Auburn scientist co-authors pioneering study on animals’ sensitivity to forest fragmentation

Published: March 02, 2020
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An Auburn University scientist was part of a research team that uncovered dramatic worldwide variances in animal survival rates as humans increasingly infringe on what were once wild areas.

The study, published in the journal Science, shows that animals that have evolved in environments that are subject to major habitat-altering events—such as fires and storms—are better equipped to handle human-caused forest fragmentation than species in low-disturbance areas.

Brian Klingbeil, a postdoctoral scientist in Auburn’s School of Forestry and Wildlife Sciences, was a co-author of the international collaborative study led by scientists at Oregon State University. Their findings show that the closer a forest is to the equator, the more sensitive on average its wildlife species are to fragmentation. Tropical species have historically encountered much less disturbance than those in the temperate zones.

Klingbeil and fellow researchers hope the work provides an important road map as conservation managers consider the effects of forest edges on wildlife.

“We already know that biodiversity greatly increases as we move toward the equator,” Klingbeil said. “Our research identified that tropical species are six times more sensitive to forests being broken up for logging, road construction or farming than temperate species.

“I hope that identifying this combination of high biodiversity—but also high sensitivity to forest disturbance—will help demonstrate why protecting tropical forests is so critically important and allow researchers to design more effective conservation systems.”

The study was funded by the National Science Foundation and was spotlighted in a New York Times article.

The researchers found that 70 percent of the Earth’s remaining forest is within 1 kilometer of a forest edge, and fragmentation of the world’s most intact forest landscapes—the ones in the tropics—is predicted to accelerate over the next 50 years.

“It’s one thing to blow a whistle and another to figure out a way to deal with a problem,” said Matt Betts, director of the Forest Biodiversity Research Network, who led the study with OSU postdoctoral scholar Christopher Wolf. “If we want to conserve the biodiversity needed for ecosystem services, and for its own sake, we must be particularly careful to minimize the creation of edges in the tropics, since fragmentation has a greater negative impact there.”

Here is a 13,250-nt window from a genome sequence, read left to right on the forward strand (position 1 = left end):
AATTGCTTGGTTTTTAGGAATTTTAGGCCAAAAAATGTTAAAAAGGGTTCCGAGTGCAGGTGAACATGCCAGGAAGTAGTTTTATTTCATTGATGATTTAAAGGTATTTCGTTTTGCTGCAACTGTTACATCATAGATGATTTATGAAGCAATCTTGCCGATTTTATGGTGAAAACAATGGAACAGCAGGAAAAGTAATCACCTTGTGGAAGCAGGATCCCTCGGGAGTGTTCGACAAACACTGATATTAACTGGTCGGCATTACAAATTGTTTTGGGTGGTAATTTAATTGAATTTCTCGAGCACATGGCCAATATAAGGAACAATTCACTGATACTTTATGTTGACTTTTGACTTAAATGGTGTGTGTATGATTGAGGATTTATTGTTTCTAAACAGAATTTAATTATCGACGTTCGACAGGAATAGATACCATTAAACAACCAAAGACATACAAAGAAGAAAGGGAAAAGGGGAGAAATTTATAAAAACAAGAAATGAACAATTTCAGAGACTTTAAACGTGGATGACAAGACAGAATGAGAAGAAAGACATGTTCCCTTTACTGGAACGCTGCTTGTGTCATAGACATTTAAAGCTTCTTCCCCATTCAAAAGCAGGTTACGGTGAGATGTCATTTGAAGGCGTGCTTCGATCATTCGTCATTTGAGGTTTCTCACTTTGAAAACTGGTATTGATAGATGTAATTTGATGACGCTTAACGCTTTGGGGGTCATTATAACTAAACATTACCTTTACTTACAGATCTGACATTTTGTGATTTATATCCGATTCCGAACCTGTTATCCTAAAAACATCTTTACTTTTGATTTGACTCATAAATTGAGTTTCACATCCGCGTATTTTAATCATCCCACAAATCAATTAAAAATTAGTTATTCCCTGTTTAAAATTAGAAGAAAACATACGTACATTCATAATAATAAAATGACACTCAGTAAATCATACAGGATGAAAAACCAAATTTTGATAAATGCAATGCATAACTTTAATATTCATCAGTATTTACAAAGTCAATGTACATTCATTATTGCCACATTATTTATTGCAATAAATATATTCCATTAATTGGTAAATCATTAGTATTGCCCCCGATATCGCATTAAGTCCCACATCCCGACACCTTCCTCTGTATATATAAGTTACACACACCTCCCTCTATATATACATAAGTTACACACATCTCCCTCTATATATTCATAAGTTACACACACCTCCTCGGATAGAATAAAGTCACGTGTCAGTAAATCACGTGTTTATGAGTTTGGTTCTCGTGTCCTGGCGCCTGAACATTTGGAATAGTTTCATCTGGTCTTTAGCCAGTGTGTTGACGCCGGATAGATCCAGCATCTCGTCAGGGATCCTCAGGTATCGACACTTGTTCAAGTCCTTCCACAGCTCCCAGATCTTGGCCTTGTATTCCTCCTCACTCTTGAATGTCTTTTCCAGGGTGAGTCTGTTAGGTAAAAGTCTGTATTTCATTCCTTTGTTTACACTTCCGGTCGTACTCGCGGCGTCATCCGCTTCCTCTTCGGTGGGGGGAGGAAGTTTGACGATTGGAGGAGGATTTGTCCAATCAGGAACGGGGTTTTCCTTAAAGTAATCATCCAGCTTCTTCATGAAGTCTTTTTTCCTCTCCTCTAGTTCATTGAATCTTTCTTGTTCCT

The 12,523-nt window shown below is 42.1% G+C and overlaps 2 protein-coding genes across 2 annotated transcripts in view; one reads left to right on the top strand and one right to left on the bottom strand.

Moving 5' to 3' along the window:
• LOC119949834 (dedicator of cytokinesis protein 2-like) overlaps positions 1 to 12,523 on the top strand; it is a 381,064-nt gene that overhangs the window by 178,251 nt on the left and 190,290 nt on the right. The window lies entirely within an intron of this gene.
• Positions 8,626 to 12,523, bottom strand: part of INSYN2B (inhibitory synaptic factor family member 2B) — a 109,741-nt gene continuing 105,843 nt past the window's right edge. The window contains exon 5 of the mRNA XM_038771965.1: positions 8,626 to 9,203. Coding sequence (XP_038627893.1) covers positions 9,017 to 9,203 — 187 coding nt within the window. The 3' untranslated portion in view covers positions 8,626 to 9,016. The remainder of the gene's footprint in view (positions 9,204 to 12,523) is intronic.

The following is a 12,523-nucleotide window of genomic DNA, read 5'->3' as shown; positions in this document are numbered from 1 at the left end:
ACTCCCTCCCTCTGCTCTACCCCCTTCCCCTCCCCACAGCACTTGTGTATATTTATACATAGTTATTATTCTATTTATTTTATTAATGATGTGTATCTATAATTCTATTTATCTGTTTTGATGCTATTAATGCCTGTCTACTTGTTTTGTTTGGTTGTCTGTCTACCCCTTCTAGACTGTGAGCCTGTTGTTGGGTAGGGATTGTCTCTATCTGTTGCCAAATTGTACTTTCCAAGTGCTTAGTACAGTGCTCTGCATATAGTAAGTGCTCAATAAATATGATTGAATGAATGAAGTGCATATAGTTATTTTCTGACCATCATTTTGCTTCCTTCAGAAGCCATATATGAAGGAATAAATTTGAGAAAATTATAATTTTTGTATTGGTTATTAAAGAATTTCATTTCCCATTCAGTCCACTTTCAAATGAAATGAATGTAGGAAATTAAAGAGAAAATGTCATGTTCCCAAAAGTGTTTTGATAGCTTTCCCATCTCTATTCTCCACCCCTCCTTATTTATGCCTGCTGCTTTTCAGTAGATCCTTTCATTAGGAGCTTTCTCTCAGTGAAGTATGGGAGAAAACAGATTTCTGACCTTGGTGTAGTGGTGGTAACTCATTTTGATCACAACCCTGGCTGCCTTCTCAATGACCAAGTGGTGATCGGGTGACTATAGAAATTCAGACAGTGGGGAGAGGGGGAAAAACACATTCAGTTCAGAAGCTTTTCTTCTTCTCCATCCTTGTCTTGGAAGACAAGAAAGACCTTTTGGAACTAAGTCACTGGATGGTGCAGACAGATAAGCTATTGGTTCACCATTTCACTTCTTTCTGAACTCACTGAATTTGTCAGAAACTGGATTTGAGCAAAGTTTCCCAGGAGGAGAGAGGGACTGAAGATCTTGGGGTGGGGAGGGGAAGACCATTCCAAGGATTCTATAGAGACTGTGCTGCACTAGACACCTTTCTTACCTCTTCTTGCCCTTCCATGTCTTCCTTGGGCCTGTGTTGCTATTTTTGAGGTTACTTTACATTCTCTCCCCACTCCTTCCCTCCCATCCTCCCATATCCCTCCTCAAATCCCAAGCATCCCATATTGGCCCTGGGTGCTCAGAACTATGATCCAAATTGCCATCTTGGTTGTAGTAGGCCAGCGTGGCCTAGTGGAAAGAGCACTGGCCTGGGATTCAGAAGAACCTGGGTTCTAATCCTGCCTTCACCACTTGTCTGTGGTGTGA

In the same issue of Science, evolutionary ecologist Anna Hargreaves provided an editorial perspective on the study, concluding that, “If extinction filtering results instead from purging of sensitive species, Betts et al.'s results suggest a grim future for tropical forest specialists that are rapidly running out of intact forest in which to seek refuge.”

Auburn School of Forestry and Wildlife Sciences Dean Janaki Alavalapati said Klingbeil’s participation in this revolutionary study further underscores the school’s prominence in significant research.

“The findings of this study have worldwide implications on the effects of fragmentation on biodiversity and the future survival of ecosystems,” Alavalapati said. “Dr. Klingbeil’s research demonstrates the continuing influence of the School of Forestry and Wildlife Sciences on findings that change ecological perspective on a massive scale.”

Over roughly the past decade, hundreds of field biologists collected 73 datasets of species abundance from around the globe for use in the study. These datasets contained 4,489 species from four major taxa: 2,682 arthropods; 1,260 birds; 282 reptiles and amphibians and 265 mammals, Klingbeil said.

These research findings include an important caveat: The greater forest edge sensitivity at lower latitudes closer to the equator does not mean there is no edge sensitivity in temperate zones.

“It’s a matter of degree,” Wolf said. “We still found that almost one-fifth of species in temperate zones avoid forest edges. In comparison to the tropics, more species are robust when it comes to dealing with fragmentation, but what that really means is that in the temperate zones the focus should be on conserving habitat itself perhaps with less regard for the configuration patterns.”

(Written by Teri Greene)

The Auburn University School of Forestry and Wildlife Sciences is a flagship institution for natural resources-based degrees including natural resource management, geospatial and environmental informatics and sustainable biomaterials and packaging. The school serves as the backbone for Alabama’s $30 billion-plus forest, wildlife and natural resources related enterprises. Its mission is to create next-generation professionals and leaders, to develop new knowledge and disseminate science-based solutions to our clientele to improve the social, economic and environmental well-being of citizens in Alabama and beyond.